Computer Hardware

DisplayPort 2.1 - The Most Recent Display

September 14, 2023 • 5 min read


When was DisplayPort Released?

DisplayPort 2.1 was released in 2022 and was adopted by a couple of products on the market, namely the new AMD Radeon RX7000 and AMD Radeon PRO W7000 Series GPUs. A big value proposition for these GPUs is the future-proofing for displays, adding DisplayPort 2.1 alongside the existing HDMI 2.1 port. While still new, there aren't many devices that support DisplayPort 2.1. In this blog, we will discuss the key differences in DisplayPort 2.1 including bitrate, peak resolutions, peak refresh rates, and relevance to HDMI 2.1.

Quick Background on Display Connectors DisplayPort and HDMI

HDMI, arguably the more popular sibling, is an audio-visual interconnect developed in 2002 to replace and improve upon DVI, combining video and audio in a smaller unified port. It also ended up replacing VGA, red, yellow, white Component, and other forms of video output cables. HDMI became the de facto standard for connecting media devices to a video output.

DisplayPort or DP is also an audio-visual interconnect developed in 2006 to replace the blocky white and block blue DVI and VGA cables on computers and monitors. It differs from HDMI by using a packetized data transmission, a form of digital communication used in Ethernet, USB, and PCIe. From the start, DisplayPort has always been able to deliver more data, thus supporting higher resolutions at higher refresh rates than HDMI. DP is more common on just PCs and Laptops connecting to computer monitors.

What is DisplayPort 2.1

DisplayPort 2.1 is the newest iteration and a major improvement to the widely used DP 1.4 by supporting triple the total bandwidth thanks to new transmission modes UHBR 10, UHBR 13.5, and UHBR 20. Ultra High Bit Rate numerical values denote the per-lane data rate of the connection, which in DP is multiplied by 4 lanes.

Transmission Modes

Certification Level


Data Rate

DP 1.4

DP 2.1

RBR (1.62 Gbit/s)

Standard VESA-Certified

6.48 Gbit/s


HBR (2.70 Gbit/s)

Standard VESA-Certified

10.80 Gbit/s


HBR2 (5.40 Gbit/s)

Standard VESA-Certified

21.60 Gbit/s


HBR3 (8.10 Gbit/s)

DP8K Cable

32.4 Gbit/s


UHBR10 (10 Gbit/s)

DP40 Cable

40.00 Gbit/s


UHBR 13.5 (13.5 Gbit/s)

DP80 Cable

54.00 Gbit/s


UHBR 20 (20 Gbit/s)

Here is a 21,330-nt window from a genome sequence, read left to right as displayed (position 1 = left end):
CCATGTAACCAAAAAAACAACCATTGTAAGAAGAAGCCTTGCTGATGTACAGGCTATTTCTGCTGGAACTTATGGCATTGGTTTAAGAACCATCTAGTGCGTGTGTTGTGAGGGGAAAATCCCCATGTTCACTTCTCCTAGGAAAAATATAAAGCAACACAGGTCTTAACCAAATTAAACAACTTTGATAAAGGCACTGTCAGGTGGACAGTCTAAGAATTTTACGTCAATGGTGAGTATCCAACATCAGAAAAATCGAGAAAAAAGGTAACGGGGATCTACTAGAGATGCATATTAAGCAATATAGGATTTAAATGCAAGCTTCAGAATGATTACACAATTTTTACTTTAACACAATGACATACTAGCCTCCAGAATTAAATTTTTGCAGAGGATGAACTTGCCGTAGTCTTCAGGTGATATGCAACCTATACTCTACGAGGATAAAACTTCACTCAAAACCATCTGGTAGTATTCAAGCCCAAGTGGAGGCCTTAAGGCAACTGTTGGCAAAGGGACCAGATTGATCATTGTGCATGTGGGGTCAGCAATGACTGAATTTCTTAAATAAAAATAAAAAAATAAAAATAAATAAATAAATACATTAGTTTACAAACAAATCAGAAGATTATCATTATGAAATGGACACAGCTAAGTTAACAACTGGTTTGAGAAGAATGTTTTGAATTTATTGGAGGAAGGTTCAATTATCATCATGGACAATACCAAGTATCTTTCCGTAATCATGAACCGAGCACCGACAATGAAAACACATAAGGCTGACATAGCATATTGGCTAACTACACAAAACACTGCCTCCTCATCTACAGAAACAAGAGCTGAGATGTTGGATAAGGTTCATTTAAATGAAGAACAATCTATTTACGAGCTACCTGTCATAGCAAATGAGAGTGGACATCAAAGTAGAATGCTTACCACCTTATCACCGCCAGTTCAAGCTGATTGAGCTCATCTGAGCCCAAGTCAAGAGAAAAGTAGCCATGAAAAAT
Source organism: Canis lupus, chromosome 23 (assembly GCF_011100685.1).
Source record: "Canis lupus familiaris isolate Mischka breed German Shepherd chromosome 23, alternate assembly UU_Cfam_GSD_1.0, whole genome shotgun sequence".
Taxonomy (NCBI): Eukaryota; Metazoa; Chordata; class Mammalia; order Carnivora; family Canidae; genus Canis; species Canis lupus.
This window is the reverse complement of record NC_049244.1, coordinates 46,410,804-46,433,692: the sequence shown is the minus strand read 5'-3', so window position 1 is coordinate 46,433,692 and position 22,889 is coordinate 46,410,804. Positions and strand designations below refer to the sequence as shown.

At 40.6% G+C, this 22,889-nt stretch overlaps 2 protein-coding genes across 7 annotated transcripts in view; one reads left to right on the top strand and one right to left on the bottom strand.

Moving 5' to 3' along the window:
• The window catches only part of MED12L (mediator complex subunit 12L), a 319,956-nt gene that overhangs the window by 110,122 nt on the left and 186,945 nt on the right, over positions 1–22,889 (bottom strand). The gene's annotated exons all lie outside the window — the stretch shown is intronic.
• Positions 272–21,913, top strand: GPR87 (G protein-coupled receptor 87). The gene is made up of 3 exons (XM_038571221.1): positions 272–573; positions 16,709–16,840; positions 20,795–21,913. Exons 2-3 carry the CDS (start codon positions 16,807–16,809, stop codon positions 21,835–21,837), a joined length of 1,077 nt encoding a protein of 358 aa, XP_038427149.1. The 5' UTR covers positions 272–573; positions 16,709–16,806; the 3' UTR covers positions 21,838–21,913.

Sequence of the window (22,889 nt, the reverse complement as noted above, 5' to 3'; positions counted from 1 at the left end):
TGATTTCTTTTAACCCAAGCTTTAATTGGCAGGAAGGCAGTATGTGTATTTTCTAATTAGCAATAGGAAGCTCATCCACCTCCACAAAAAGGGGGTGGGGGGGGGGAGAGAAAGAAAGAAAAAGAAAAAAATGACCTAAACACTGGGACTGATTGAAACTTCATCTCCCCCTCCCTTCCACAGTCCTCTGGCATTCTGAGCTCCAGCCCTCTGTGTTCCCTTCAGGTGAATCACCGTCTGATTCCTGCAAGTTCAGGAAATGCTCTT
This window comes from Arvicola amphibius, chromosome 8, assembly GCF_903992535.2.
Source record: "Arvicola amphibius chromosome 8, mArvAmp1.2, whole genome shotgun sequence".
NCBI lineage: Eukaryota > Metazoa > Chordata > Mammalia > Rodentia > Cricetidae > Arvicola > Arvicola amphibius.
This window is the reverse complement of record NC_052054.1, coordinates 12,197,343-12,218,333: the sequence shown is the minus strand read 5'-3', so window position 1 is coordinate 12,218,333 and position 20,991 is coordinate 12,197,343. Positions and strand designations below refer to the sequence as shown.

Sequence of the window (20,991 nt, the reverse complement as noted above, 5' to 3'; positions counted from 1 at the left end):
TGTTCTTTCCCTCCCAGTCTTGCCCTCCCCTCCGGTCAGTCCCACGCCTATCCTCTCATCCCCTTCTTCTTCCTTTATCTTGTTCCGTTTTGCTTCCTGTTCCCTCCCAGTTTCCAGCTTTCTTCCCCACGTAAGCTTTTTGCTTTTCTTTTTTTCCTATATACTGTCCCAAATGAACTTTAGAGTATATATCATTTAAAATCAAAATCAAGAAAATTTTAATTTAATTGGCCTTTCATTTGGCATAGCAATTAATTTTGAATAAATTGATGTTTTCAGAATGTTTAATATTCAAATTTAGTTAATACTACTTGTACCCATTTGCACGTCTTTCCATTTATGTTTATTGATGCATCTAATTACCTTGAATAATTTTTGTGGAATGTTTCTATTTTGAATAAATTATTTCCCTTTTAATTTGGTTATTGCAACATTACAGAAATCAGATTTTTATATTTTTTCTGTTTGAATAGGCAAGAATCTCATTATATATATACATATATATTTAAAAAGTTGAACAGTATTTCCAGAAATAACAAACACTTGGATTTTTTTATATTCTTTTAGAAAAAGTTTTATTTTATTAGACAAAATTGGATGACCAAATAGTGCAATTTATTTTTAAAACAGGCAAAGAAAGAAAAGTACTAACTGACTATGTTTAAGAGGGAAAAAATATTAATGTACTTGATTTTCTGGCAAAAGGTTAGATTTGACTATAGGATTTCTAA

DP80 Cable

80.00 Gbit/s


The increased bit rate transmitted over the DP 2.1 enables higher resolutions, increased HDR, and support for even higher refresh rates. Since the data transfer rates are still capped, there is a tradeoff between resolution and refresh rate at uncompressed. Below is a table of resolutions and the refresh rates each type of DisplayPort can handle based on speed and protocol. We used common refresh rates, with pluses to signify that the peak is beyond current monitor technology limits.

Peak Resolutions

HBR3 (DP 1.4)


UHBR 13.5


1080p (1920x1080)





1440p (2560x1440)





4K (3840x2160)





5K (5120x2880)





8K (7680x4320)




60 - 85Hz

DisplayPort 2.1 is a new technology and was effectively only launched at the end of 2022 with the debut of AMD’s RX 7900 XT and 7900 XTX graphics cards. At the time of writing, they are the only DisplayPort 2.1 supported devices and monitors are just as scarce; if you want to use DisplayPort 2.1 in early 2023, there aren't many options. But, DP 2.1 can be utilized with very large, high resolution, multi-displays plugged into the same port via multi-stream transport or MST, but that multi-display setups can also be delivered using a video wall controller.

Compared to HDMI 2.1

There was a time when DisplayPort 2.1 didn't exist and HDMI 2.1 reigned as the fastest video connector. HDMI 2.1 is the newest standard with a maximum bandwidth that went from 18Gb/s (from HDMI 2.0) to 48 Gb/s. Without compression, HDMI 2.1 can deliver resolutions up to 4K 144Hz and 8K 30Hz, performing admirable to the previous generation DP 1.4. However, with the newest iteration, DisplayPort once again is back on top for the most capable video connector.

That isn’t to say it is practical… DP 2.1 is still extremely new with just AMD GPUs supporting the format. HDMI 2.1 supports higher bandwidth than DP 1.4 and since the lifespan of HDMI 2.1 has allowed monitor manufacturers to support it, HDMI 2.1 is objectively the better option if you’re running the fastest monitor uncompressed with HDR.

We will have to wait until more displays and GPUs utilize the full bandwidth of DP 2.1 and the higher UHBR 10, UHBR 13.5, and even the overkill UHBR 20 standards. After all, as panels have higher and higher resolutions and refresh rates, there are diminishing returns on what the human eye can see and perceive when looking at such crisp and fast monitors. It would be awesome to see 4K 240Hz monitors start to surface, only possible with DisplayPort 2.1 UHBR 13.5 and up.


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